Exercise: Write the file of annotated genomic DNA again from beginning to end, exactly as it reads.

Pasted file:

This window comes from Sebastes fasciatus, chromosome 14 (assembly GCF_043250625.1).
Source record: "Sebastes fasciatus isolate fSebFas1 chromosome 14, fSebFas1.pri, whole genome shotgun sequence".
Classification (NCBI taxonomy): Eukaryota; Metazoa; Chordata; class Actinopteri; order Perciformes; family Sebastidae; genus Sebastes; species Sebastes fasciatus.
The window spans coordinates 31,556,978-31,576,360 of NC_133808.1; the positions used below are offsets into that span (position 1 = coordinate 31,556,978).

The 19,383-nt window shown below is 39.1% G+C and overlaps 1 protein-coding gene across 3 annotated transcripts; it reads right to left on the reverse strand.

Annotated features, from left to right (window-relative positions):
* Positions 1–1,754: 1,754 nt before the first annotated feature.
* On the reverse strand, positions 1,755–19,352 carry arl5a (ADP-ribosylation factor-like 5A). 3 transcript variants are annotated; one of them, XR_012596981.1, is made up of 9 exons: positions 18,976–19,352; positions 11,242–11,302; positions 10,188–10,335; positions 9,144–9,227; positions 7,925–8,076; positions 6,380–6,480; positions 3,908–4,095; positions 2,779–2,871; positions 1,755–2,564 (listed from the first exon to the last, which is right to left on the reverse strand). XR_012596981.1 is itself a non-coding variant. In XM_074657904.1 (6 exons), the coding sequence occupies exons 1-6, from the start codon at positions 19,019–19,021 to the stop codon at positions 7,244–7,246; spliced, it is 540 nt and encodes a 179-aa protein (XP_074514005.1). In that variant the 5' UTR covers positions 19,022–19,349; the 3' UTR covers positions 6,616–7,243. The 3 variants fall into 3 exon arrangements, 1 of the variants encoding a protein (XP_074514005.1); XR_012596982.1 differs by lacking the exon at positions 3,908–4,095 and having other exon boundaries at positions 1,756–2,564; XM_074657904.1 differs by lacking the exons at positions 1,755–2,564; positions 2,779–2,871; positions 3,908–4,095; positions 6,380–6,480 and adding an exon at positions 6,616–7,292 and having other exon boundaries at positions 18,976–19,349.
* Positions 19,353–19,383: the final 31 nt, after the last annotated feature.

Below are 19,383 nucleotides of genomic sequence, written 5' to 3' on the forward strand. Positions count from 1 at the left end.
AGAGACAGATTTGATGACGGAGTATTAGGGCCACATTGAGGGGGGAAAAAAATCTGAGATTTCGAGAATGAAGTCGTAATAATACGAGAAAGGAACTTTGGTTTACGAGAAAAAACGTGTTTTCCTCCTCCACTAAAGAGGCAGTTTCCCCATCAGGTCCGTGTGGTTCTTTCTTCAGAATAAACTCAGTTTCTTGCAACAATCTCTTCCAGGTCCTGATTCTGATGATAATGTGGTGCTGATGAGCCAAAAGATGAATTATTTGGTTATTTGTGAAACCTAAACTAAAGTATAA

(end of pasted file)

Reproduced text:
This window comes from Sebastes fasciatus, chromosome 14 (assembly GCF_043250625.1).
Source record: "Sebastes fasciatus isolate fSebFas1 chromosome 14, fSebFas1.pri, whole genome shotgun sequence".
Classification (NCBI taxonomy): Eukaryota; Metazoa; Chordata; class Actinopteri; order Perciformes; family Sebastidae; genus Sebastes; species Sebastes fasciatus.
The window spans coordinates 31,556,978-31,576,360 of NC_133808.1; the positions used below are offsets into that span (position 1 = coordinate 31,556,978).

The 19,383-nt window shown below is 39.1% G+C and overlaps 1 protein-coding gene across 3 annotated transcripts; it reads right to left on the reverse strand.

Annotated features, from left to right (window-relative positions):
* Positions 1–1,754: 1,754 nt before the first annotated feature.
* On the reverse strand, positions 1,755–19,352 carry arl5a (ADP-ribosylation factor-like 5A). 3 transcript variants are annotated; one of them, XR_012596981.1, is made up of 9 exons: positions 18,976–19,352; positions 11,242–11,302; positions 10,188–10,335; positions 9,144–9,227; positions 7,925–8,076; positions 6,380–6,480; positions 3,908–4,095; positions 2,779–2,871; positions 1,755–2,564 (listed from the first exon to the last, which is right to left on the reverse strand). XR_012596981.1 is itself a non-coding variant. In XM_074657904.1 (6 exons), the coding sequence occupies exons 1-6, from the start codon at positions 19,019–19,021 to the stop codon at positions 7,244–7,246; spliced, it is 540 nt and encodes a 179-aa protein (XP_074514005.1). In that variant the 5' UTR covers positions 19,022–19,349; the 3' UTR covers positions 6,616–7,243. The 3 variants fall into 3 exon arrangements, 1 of the variants encoding a protein (XP_074514005.1); XR_012596982.1 differs by lacking the exon at positions 3,908–4,095 and having other exon boundaries at positions 1,756–2,564; XM_074657904.1 differs by lacking the exons at positions 1,755–2,564; positions 2,779–2,871; positions 3,908–4,095; positions 6,380–6,480 and adding an exon at positions 6,616–7,292 and having other exon boundaries at positions 18,976–19,349.
* Positions 19,353–19,383: the final 31 nt, after the last annotated feature.

Below are 19,383 nucleotides of genomic sequence, written 5' to 3' on the forward strand. Positions count from 1 at the left end.
AGAGACAGATTTGATGACGGAGTATTAGGGCCACATTGAGGGGGGAAAAAAATCTGAGATTTCGAGAATGAAGTCGTAATAATACGAGAAAGGAACTTTGGTTTACGAGAAAAAACGTGTTTTCCTCCTCCACTAAAGAGGCAGTTTCCCCATCAGGTCCGTGTGGTTCTTTCTTCAGAATAAACTCAGTTTCTTGCAACAATCTCTTCCAGGTCCTGATTCTGATGATAATGTGGTGCTGATGAGCCAAAAGATGAATTATTTGGTTATTTGTGAAACCTAAACTAAAGTATAA